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(LEAD) China's nuke envoy to visit S. Korea next week

All News 21:42 April 06, 2017

(ATTN: ADDS more details in last 4 paras)

SEOUL, April 6 (Yonhap) -- China's top nuclear envoy will visit South Korea next week to discuss North Korea's nuclear provocations and the deployment of a U.S. missile defense system here, Seoul's foreign ministry said Thursday.

During a five-day stay here that starts on Monday, Wu Dawei will hold a series of meetings with his South Korean counterpart Kim Hong-kyun including the North's imminent nuke test and other issues, according to the ministry.

The meeting between the chief nuclear envoys from South Korea and China came in four months after they met in Beijing in December.

Tensions run high amid speculation that the North may carry out a major provocation including an additional nuclear test in time for the Trump-Xi meetings scheduled for Thursday and Friday at the U.S. leader's Mar-a-Lago resort in Florida.

China's top nuclear envoy may also deliver his country's opposition to the installation of the missile defense system, called the Terminal High Altitude Area Defense (THAAD) here.

Last year, South Korea decided to host the THAAD on its soil despite China's fierce opposition. Relations between them have since deteriorated as China launched retaliatory measures by turning back imports from South Korea, ordering the suspension of South Korean businesses in China, and canceling cultural and entertainment events.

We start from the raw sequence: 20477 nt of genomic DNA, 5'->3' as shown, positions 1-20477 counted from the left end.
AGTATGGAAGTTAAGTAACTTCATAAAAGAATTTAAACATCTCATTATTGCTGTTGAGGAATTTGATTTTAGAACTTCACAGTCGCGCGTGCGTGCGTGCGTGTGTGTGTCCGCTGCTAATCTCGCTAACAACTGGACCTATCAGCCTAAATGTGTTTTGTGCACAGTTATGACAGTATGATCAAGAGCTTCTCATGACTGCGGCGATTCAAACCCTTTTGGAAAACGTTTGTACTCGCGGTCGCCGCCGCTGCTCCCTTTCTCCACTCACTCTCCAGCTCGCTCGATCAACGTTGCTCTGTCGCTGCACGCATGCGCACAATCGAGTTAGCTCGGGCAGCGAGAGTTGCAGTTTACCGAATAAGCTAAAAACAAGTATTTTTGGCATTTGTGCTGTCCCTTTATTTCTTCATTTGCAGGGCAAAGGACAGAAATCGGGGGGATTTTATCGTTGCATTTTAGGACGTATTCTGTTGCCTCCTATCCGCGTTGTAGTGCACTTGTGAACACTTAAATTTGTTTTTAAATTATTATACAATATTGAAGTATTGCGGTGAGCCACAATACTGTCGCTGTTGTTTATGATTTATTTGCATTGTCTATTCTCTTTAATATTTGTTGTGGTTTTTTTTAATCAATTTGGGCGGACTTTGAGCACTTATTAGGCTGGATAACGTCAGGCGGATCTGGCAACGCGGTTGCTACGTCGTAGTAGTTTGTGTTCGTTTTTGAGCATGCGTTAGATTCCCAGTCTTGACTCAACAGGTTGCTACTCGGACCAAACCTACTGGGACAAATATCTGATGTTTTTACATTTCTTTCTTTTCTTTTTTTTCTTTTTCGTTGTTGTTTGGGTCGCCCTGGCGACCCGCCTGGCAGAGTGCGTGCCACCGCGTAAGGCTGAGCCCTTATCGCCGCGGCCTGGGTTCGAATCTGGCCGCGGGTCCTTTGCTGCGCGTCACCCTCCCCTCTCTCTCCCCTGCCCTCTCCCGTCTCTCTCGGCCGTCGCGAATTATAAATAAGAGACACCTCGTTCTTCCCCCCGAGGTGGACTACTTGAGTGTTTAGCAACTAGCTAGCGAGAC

The Chinese officials are said to have a plan to meet with presidential hopefuls, including leading presidential candidates -- Moon Jae-in of the largest Democratic Party and Ahn Cheol-soo of the center-left People's Party, diplomatic sources said.

The Chinese official's visit will also come as the top nuclear envoys of South Korea, the U.S. and Japan agreed to closely cooperate in coping with North Korea's latest missile test and jointly brace for additional provocations.

Earlier in the day, Kim Hong-kyun, special representative for Korean Peninsula peace and security affairs at the South Korean foreign ministry, talked to his U.S. and Japanese counterparts -- Joseph Yun and Kenji Kanasugi -- in separate telephone calls, according to the ministry.

The talks came a day after the North fired a ballistic missile from its eastern port of Sinpo into the East Sea. Experts see it as an attempt to set the tone for the summit between U.S. President Trump and his Chinese counterpart Xi Jinping later this week.

"They agreed to closely cooperate in drawing up countermeasures including actions of their own and those through the U.N. Security Council, while making thorough preparations against the North's additional provocations," it added.


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